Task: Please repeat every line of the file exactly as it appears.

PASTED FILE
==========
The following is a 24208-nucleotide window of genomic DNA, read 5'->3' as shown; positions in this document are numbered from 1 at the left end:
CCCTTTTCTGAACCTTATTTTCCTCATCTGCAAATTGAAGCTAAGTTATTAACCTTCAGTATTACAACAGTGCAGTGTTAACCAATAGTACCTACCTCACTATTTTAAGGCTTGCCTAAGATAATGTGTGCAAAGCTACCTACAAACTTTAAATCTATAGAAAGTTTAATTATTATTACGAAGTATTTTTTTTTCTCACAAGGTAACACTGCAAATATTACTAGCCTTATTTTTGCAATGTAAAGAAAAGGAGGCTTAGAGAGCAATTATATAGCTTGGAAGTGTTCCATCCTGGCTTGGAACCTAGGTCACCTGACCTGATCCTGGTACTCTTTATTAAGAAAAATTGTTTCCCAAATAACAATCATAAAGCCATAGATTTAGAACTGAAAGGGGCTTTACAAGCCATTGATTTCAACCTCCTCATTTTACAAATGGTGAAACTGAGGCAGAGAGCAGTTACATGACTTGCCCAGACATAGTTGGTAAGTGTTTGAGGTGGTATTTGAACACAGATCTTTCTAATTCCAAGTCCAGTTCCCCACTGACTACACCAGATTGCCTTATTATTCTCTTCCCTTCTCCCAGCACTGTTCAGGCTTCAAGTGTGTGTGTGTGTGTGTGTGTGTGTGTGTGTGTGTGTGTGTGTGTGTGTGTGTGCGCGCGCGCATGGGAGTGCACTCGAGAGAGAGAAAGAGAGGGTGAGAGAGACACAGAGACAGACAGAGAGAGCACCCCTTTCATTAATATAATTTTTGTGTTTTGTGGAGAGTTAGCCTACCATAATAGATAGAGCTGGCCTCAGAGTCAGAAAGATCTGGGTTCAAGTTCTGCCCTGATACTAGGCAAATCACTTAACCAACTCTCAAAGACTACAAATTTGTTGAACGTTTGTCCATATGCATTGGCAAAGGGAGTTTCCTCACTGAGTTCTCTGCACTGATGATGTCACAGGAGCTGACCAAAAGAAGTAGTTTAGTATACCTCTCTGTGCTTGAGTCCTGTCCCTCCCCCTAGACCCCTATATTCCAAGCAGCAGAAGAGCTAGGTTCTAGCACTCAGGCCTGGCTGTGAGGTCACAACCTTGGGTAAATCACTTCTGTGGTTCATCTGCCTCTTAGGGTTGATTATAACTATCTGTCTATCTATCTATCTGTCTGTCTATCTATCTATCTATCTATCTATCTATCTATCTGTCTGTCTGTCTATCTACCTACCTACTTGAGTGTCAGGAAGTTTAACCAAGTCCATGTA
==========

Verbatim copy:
The following is a 24208-nucleotide window of genomic DNA, read 5'->3' as shown; positions in this document are numbered from 1 at the left end:
CCCTTTTCTGAACCTTATTTTCCTCATCTGCAAATTGAAGCTAAGTTATTAACCTTCAGTATTACAACAGTGCAGTGTTAACCAATAGTACCTACCTCACTATTTTAAGGCTTGCCTAAGATAATGTGTGCAAAGCTACCTACAAACTTTAAATCTATAGAAAGTTTAATTATTATTACGAAGTATTTTTTTTTCTCACAAGGTAACACTGCAAATATTACTAGCCTTATTTTTGCAATGTAAAGAAAAGGAGGCTTAGAGAGCAATTATATAGCTTGGAAGTGTTCCATCCTGGCTTGGAACCTAGGTCACCTGACCTGATCCTGGTACTCTTTATTAAGAAAAATTGTTTCCCAAATAACAATCATAAAGCCATAGATTTAGAACTGAAAGGGGCTTTACAAGCCATTGATTTCAACCTCCTCATTTTACAAATGGTGAAACTGAGGCAGAGAGCAGTTACATGACTTGCCCAGACATAGTTGGTAAGTGTTTGAGGTGGTATTTGAACACAGATCTTTCTAATTCCAAGTCCAGTTCCCCACTGACTACACCAGATTGCCTTATTATTCTCTTCCCTTCTCCCAGCACTGTTCAGGCTTCAAGTGTGTGTGTGTGTGTGTGTGTGTGTGTGTGTGTGTGTGTGTGTGTGTGTGTGTGCGCGCGCGCATGGGAGTGCACTCGAGAGAGAGAAAGAGAGGGTGAGAGAGACACAGAGACAGACAGAGAGAGCACCCCTTTCATTAATATAATTTTTGTGTTTTGTGGAGAGTTAGCCTACCATAATAGATAGAGCTGGCCTCAGAGTCAGAAAGATCTGGGTTCAAGTTCTGCCCTGATACTAGGCAAATCACTTAACCAACTCTCAAAGACTACAAATTTGTTGAACGTTTGTCCATATGCATTGGCAAAGGGAGTTTCCTCACTGAGTTCTCTGCACTGATGATGTCACAGGAGCTGACCAAAAGAAGTAGTTTAGTATACCTCTCTGTGCTTGAGTCCTGTCCCTCCCCCTAGACCCCTATATTCCAAGCAGCAGAAGAGCTAGGTTCTAGCACTCAGGCCTGGCTGTGAGGTCACAACCTTGGGTAAATCACTTCTGTGGTTCATCTGCCTCTTAGGGTTGATTATAACTATCTGTCTATCTATCTATCTGTCTGTCTATCTATCTATCTATCTATCTATCTATCTATCTGTCTGTCTGTCTATCTACCTACCTACTTGAGTGTCAGGAAGTTTAACCAAGTCCATGTA